Billionaire Tells Congress to Stop Coddling the Billionaires

September 2011 - Since the early days of the George W. Bush administration, reasonable people have been pointing out the irrationality of his policy of coddling billionaires with huge tax cuts. I’ve complained about it more than once in this space. Yet the craziness continues.  Even after President Obama’s election, with Democratic majorities in Congress, Republicans were still able to hold federal budgets hostage by filibustering, and have consequently kept the Bush era tax breaks for the super-wealthy in place.

The complaints about that continue, but now there is a new wrinkle.  Now even the billionaires are acknowledging the stupidity of their continued special treatment at the expense of the rest of us.

In an extraordinary commentary in the New York Times recently, billionaire investor Warren Buffett declared that he and his fellow super-rich have been coddled enough, and that the time has come to ask them to share in the national sacrifice of pulling the nation out of Bush’s great recession.

The super-rich like himself, Buffett noted, derive the bulk of their income from capital gains and carried interest, taxed at much lower rates than working people’s paychecks.  That’s why with a taxable income of $40 million in 2010, Buffett paid an income tax of just 17.4 percent, a far lower rate than any of the less well-paid support staff in his office.

“While the poor and middle class fight for us in Afghanistan, and while most Americans struggle to make ends meet, we mega-rich continue to get our extraordinary tax breaks,” Buffett wrote.

Tax rates on the super-rich used to be much higher – and government revenues and investments greater and the deficit smaller - but Bush and the Republican Congress slashed them, on the alleged grounds that the wealthy will refuse to invest if their profits are taxed.  It was a bogus argument all along, Buffet wrote, because “People invest to make money, and potential taxes have never scared them off.”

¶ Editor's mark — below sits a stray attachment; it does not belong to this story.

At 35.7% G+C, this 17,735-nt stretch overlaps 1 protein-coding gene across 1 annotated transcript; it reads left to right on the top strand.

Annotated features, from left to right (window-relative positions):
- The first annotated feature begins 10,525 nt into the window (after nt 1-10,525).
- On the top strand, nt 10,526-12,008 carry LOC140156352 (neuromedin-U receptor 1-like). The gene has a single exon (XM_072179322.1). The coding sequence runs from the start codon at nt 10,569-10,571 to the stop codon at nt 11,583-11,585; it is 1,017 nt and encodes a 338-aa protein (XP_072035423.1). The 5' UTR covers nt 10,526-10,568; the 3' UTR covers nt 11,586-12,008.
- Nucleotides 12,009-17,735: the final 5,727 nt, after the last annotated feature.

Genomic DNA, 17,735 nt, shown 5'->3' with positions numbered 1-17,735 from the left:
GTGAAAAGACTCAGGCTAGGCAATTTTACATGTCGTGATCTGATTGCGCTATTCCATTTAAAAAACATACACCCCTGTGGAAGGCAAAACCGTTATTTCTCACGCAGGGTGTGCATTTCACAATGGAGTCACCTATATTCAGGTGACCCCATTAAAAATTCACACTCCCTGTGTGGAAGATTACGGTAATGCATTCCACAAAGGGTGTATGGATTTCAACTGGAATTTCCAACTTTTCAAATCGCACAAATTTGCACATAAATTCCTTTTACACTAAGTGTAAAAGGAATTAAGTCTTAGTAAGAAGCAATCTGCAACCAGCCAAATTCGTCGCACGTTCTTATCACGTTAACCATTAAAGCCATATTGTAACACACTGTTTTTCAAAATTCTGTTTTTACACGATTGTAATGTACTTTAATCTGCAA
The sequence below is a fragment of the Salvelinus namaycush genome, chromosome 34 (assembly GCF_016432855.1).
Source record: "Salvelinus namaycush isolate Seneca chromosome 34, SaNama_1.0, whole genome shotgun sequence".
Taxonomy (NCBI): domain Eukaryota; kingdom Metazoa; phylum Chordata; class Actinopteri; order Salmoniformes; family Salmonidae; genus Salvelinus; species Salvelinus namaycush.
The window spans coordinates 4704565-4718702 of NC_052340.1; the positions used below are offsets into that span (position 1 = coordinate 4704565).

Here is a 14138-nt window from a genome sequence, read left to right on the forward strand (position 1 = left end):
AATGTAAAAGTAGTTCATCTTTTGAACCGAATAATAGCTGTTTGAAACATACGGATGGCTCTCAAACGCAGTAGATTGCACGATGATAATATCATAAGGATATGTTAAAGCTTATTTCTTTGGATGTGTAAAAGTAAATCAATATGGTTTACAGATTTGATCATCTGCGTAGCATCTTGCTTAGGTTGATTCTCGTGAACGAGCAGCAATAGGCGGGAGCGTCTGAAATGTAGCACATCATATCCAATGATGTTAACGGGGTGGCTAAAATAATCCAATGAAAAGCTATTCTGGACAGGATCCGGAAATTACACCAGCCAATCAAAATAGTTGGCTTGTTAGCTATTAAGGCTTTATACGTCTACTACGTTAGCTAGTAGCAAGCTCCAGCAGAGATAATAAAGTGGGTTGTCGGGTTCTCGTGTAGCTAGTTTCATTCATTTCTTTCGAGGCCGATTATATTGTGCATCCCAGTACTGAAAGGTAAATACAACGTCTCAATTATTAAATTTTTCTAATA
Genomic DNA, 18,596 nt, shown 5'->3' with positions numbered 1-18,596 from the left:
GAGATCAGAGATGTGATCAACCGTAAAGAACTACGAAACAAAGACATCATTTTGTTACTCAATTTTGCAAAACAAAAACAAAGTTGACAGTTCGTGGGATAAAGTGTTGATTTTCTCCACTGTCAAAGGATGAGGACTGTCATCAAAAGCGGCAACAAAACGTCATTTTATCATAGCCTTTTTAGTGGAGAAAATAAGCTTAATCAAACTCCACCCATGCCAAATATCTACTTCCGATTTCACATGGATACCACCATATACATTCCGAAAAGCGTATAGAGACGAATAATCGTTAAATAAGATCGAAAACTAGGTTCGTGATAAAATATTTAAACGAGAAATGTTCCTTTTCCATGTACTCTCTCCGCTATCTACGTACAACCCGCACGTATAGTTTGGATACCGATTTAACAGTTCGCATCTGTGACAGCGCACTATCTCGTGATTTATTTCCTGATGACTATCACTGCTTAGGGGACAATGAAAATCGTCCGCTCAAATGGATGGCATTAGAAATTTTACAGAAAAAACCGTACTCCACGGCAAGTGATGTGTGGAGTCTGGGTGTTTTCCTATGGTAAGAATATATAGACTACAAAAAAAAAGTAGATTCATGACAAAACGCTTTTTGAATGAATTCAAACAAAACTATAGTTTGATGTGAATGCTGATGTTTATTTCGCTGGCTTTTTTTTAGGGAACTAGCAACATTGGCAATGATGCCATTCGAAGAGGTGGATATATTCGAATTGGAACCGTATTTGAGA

Think about it.  If you stood to make a $10 million profit on an investment, which would be taxed at 40%, would you refuse the remaining $6 million just because of the tax obligation?  It’s an absurd suggestion.

Neither did Buffett or any of his peers.  “I didn’t refuse, nor did others.  I have worked with investors for 60 years and I have yet to see anyone — not even when capital gains rates were 39.9 percent in 1976-77 — shy away from a sensible investment because of the tax rate on the potential gain,” Buffett  explained.

Yet, Republicans in Congress still demand that the mega-rich get more special favors.  “These and other blessings are showered upon us by legislators in Washington who feel compelled to protect us, much as if we were spotted owls or some other endangered species.  It’s nice to have friends in high places,” Buffett wrote.

In 1992, the richest 400 Americans had aggregate taxable income of $16.9 billion and paid federal taxes of 29.2 percent on that sum.  In 2008, the aggregate income of the highest 400 had soared to $90.9 billion — a staggering $227.4 million on average — but the rate paid had fallen to 21.5 percent.

Buffet proposes leaving rates for middle-income earners unchanged, and continuing the current 2-percentage-point reduction in the employee contribution to the payroll tax (a tax Republicans actually want to increase, apparently because it helps the poor and middle class, not billionaires).

But for those making more than $1 million — there were 236,883 such households in 2009 — he would raise rates immediately on taxable income in excess of $1 million, including dividends and capital gains.  And for those who make $10 million or more — there were 8,274 in 2009, including Buffett — he suggests an additional increase in rate.

Working people are sick and tired of continuing to try to scrape by in a down economy that desperately needs public works investment that the government can’t afford because it continues to make tax breaks for the super-rich its top priority.

Warren Buffett agrees. “My friends and I have been coddled long enough by a billionaire-friendly Congress.  It’s time for our government to get serious about shared sacrifice.”

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